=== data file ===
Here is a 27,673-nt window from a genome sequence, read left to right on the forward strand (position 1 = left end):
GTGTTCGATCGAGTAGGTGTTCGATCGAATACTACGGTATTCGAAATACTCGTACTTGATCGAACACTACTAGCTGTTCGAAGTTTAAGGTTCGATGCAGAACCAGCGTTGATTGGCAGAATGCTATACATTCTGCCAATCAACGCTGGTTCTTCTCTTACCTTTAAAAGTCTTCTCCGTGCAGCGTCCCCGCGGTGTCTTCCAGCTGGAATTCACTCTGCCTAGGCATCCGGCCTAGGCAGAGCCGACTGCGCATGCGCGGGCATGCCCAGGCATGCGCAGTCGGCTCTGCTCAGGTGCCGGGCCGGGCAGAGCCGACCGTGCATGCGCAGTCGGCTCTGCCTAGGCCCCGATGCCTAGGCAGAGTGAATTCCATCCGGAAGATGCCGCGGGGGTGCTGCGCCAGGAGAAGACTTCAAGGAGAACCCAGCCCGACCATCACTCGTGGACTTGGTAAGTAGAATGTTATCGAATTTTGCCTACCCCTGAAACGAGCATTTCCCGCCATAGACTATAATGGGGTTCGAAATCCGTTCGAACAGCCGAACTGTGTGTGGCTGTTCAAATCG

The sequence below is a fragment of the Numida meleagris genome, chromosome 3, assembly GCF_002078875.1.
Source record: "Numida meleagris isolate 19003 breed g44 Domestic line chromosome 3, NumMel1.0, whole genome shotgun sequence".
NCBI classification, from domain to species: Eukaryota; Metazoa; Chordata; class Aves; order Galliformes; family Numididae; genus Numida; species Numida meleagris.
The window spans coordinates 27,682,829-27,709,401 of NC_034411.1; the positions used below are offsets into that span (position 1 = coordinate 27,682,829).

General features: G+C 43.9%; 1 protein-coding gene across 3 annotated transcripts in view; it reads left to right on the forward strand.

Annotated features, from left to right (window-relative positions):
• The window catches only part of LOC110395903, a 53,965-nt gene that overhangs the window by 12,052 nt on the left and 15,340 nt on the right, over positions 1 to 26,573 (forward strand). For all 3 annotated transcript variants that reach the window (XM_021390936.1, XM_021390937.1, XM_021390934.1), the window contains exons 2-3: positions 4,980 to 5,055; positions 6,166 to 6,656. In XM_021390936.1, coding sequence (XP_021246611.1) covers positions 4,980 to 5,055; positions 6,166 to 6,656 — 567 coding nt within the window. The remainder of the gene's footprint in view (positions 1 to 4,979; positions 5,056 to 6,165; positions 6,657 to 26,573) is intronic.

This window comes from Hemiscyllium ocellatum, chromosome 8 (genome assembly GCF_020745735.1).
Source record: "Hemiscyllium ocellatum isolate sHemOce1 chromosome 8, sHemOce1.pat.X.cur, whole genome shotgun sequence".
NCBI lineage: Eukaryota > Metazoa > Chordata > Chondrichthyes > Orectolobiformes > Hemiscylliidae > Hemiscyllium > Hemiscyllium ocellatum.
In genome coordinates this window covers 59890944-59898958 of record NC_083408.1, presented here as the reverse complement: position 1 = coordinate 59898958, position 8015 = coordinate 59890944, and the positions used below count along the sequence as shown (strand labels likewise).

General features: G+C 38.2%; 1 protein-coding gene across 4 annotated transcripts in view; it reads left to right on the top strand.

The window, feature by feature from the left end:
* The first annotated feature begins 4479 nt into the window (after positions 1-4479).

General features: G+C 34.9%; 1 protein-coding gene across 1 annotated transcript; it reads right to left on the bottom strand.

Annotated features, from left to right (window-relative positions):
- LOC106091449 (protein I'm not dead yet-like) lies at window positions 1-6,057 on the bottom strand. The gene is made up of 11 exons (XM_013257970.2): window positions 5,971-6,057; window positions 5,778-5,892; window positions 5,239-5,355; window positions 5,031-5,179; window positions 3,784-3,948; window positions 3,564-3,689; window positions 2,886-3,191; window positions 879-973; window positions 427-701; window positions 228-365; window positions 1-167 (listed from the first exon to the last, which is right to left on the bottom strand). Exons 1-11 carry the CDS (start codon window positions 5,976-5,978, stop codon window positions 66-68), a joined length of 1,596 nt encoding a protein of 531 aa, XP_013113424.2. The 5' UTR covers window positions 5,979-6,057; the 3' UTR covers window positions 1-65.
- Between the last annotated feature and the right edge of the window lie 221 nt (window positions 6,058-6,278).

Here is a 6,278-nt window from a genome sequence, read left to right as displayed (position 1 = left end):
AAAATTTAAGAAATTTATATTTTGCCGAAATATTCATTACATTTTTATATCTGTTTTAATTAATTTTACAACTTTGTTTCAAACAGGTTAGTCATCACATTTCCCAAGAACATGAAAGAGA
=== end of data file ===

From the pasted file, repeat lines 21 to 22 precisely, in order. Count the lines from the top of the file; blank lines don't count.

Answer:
Here is a 6,278-nt window from a genome sequence, read left to right as displayed (position 1 = left end):
AAAATTTAAGAAATTTATATTTTGCCGAAATATTCATTACATTTTTATATCTGTTTTAATTAATTTTACAACTTTGTTTCAAACAGGTTAGTCATCACATTTCCCAAGAACATGAAAGAGA